John Cassidy, writing for The New Yorker (March 18, 2002), cites an interesting and relevant topic from William Easterly’s book The Elusive Quest for Growth: Economist’s Adventure and Misadventure in the Tropics and discusses a pertinent theme of foreign aid and corruption: “Easterly pointed out that between 1950 and 1995 the developed world dispensed the equivalent of more than a trillion dollars in today’s money in economic assistance, yet many of the aid recipients remain poverty-stricken. Zambia, for example, received no fewer than twelve adjustment loans from the World Bank and its sister organization, the International Monetary Fund, between 1980 and 1994, yet it is still poor, on a per capita basis, than it was at independence in 1964. Easterly listed dozens of countries that wasted significant amounts of aid, including Kenya, Tanzania, Somalia, Sierra Leone, Nicaragua, Haiti, and most notoriously of all, Zaire (now the Democratic Republic of the Congo), where Mobutu Sese Seko and his cronies shipped money out of the country to their private bank as fast as the World Bank and IMF could send it.”

     As per the promise of African Ministerial Report 2004, if African nations are seriously engaged in combating corruption and the aid money is spent on development including education, health care, infrastructure and other social projects, domestic and foreign investors will be attracted to come in. 
Despite the civil war, which clearly is a drawback to Ugandan economy, the country overall is considered as one African nation that successfully blended economic reform with foreign aid that, in turn, led to the expansion of the private sector and control of inflation. As a result, the Ugandan economy exhibited an annual growth of seven per cent, although we have to wait and see whether Uganda maintains the current trend and fosters sustainable development. At least for now, the Musevini regime’s monetary and tax policy looks conducive to poverty reduction and may very well meet the deadline of MDG in 2015.

     African Ministers “are concerned at the continued insufficiency of financing for development in Africa, despite the fact that with the current trends the MDG will not be met by most countries in Sub-Sahara Africa.” A year before the African Ministerial conference, however, Ernesto Zedillio, advisor to Kofi Annan, surmised that the MDG could be met if developed nations give 0.44 per cent of their GDP to developing nations, unless African Ministers are saying the latter allotment is inadequate to help African nations realize the deadline.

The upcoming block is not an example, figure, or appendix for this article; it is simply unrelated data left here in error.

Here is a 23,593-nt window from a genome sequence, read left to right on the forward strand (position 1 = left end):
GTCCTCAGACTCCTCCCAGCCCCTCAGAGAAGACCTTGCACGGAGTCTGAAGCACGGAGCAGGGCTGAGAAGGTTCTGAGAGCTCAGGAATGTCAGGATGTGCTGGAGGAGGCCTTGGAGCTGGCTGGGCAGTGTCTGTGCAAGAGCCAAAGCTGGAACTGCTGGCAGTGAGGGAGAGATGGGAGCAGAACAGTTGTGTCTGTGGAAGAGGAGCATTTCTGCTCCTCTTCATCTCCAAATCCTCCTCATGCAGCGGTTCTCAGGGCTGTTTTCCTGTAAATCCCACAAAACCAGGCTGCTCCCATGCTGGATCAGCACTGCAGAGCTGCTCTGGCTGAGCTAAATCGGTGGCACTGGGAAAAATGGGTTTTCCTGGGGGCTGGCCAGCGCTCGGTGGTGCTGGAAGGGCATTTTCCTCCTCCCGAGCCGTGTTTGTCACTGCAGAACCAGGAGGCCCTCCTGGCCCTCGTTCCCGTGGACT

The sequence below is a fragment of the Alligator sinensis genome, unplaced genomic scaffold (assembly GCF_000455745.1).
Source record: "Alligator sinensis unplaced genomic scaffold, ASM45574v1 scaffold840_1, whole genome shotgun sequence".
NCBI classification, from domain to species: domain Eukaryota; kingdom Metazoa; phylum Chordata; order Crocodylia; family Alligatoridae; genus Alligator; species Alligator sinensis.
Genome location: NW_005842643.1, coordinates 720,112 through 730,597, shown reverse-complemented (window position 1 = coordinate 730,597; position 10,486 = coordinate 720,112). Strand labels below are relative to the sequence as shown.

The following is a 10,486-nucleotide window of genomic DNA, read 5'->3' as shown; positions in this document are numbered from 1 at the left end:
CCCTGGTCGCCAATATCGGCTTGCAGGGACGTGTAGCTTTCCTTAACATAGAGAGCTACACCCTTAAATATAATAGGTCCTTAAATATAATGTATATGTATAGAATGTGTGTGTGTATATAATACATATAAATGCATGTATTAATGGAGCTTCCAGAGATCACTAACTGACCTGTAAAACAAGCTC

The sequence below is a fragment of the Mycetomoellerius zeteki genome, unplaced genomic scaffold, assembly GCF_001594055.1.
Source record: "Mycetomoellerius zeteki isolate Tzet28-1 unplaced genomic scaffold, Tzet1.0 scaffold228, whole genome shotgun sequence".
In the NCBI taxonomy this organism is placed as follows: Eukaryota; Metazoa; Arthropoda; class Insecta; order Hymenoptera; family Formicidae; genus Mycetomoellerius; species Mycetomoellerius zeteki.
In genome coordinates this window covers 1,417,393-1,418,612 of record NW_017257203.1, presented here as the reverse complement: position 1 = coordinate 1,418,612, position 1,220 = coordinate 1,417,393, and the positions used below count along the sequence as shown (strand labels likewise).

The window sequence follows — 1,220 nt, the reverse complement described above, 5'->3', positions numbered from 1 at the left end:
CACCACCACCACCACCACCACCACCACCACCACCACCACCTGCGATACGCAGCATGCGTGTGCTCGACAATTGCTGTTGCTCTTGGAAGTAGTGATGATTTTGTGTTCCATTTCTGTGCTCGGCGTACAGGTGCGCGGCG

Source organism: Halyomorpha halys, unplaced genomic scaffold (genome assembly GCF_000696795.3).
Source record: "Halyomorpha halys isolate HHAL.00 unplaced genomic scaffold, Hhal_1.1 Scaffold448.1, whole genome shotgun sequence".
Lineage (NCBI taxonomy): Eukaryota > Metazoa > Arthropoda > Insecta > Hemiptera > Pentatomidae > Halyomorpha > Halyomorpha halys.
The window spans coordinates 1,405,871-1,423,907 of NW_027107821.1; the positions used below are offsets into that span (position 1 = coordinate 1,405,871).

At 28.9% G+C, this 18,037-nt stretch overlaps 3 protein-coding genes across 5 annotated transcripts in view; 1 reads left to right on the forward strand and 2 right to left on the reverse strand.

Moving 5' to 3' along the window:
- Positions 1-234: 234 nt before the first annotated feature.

In any event, Northern aid is not a guarantee to African development, and even if the Northern nations are forthcoming they will come up with their usual preconditions. But lets assume there won’t be preconditions this time and the North is even determined to help out Africa. Even under that rosy scenario, money alone, no matter how much, (including the $150 billion suggested by the progressive Columbia University economist Jeffrey Sachs; see www.africanidea.org/spend/html) will not solve African predicament.

     African nations should seriously rethink aid-economic growth nexus and rather view it in light of a comprehensive development package that systematically concatenates education, infrastructure, public health, agricultural and industrial development etc. in the absence of skilled manpower, appropriate technology, industrial base, and sound investment policy, Africa can hardly uplift itself from its current abyss. This is the crux in the entire African development agenda. 

     The crux of the matter that I have alluded to above is historically significant in terms of determining Africa’s place in the global economy; and it is incumbent upon African leaders to clearly delineate the nature of free international trade and the yields engendered by it.

     The political economy parameters of international trade are complex and elusive especially when there is no comparative advantage (another elusive, sloppy, and loaded concept) for African countries engaged in import-export within themselves and with the developed world.

     There is no doubt that some Asian countries, including the Tigers, China, India, and more recently, Thailand and Malaysia, have enjoyed access to the world market and scored relative comparative advantage. As a result, they have managed to break the cycle of poverty. These Asian countries, however, can offer either labor-intensive clothing (e.g. Indonesia), manufacturing products, including automobiles (e.g. Taiwan and South Korea). What can African nations (with the exception of Mauritius and Tunisia) offer in order to be reckoned with by the North in the global economy? 
I think African countries must re-read (giving them the benefit of the doubt) classical political economy of Adam Smith and David Ricardo to better fathom the nature of international trade, the present trend of globalization, and the advantages they can harvest in this complex scenario.

     In The Wealth of Nations, Adam Smith anticipated the current outsourcing by major industrialized nations and the absolute advantage they are in a position to garner. In plain language, Smith argued that it is logical for a country not to produce anything that it can import cheaply from another country. For instance, if the United States can cheaply import coffee from Ethiopia, there is no need for it to grow it domestically. And this is what precisely Star Bucks is doing—import coffee from all over the world and make billions of dollars in profit. Other African countries that can provide primary products only, will encounter the same fate as the coffee producing nations and will remain at the periphery of the global economy, and it is for this apparent reason that I have argued money alone (unless finance is methodically utilized for manufacturing industry) could not overcome African poverty nor pave a way for global integration.